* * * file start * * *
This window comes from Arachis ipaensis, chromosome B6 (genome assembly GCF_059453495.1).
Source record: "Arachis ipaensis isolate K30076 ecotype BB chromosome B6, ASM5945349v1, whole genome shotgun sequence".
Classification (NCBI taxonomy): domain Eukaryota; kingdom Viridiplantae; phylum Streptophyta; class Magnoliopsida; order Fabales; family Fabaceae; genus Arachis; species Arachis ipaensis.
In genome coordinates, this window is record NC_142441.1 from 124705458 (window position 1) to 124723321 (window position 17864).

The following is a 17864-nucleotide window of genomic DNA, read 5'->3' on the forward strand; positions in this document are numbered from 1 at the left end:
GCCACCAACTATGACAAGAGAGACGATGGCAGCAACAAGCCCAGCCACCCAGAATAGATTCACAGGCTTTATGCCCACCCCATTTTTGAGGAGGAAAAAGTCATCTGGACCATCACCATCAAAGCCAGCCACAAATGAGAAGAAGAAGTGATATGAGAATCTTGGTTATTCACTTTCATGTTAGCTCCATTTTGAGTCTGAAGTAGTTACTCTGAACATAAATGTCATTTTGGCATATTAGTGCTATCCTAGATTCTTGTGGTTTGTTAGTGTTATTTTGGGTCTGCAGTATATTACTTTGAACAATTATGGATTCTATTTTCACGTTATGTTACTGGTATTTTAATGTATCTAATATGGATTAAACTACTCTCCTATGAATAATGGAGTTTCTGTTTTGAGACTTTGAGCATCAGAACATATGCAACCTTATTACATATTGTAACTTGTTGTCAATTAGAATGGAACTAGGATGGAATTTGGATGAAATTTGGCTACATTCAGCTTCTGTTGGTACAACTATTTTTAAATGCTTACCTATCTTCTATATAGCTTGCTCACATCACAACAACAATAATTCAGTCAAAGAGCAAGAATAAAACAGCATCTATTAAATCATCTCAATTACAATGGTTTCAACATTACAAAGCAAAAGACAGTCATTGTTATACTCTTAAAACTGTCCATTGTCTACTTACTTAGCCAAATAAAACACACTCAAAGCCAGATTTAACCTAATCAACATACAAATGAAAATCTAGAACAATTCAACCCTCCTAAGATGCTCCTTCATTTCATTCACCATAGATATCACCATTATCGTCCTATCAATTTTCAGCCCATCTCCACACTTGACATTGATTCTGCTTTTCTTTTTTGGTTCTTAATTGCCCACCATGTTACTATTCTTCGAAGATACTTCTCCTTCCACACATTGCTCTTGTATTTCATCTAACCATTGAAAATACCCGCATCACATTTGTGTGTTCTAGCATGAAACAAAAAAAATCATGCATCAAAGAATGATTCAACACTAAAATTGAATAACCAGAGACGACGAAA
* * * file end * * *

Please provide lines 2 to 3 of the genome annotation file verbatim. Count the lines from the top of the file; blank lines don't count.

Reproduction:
Source record: "Arachis ipaensis isolate K30076 ecotype BB chromosome B6, ASM5945349v1, whole genome shotgun sequence".
Classification (NCBI taxonomy): domain Eukaryota; kingdom Viridiplantae; phylum Streptophyta; class Magnoliopsida; order Fabales; family Fabaceae; genus Arachis; species Arachis ipaensis.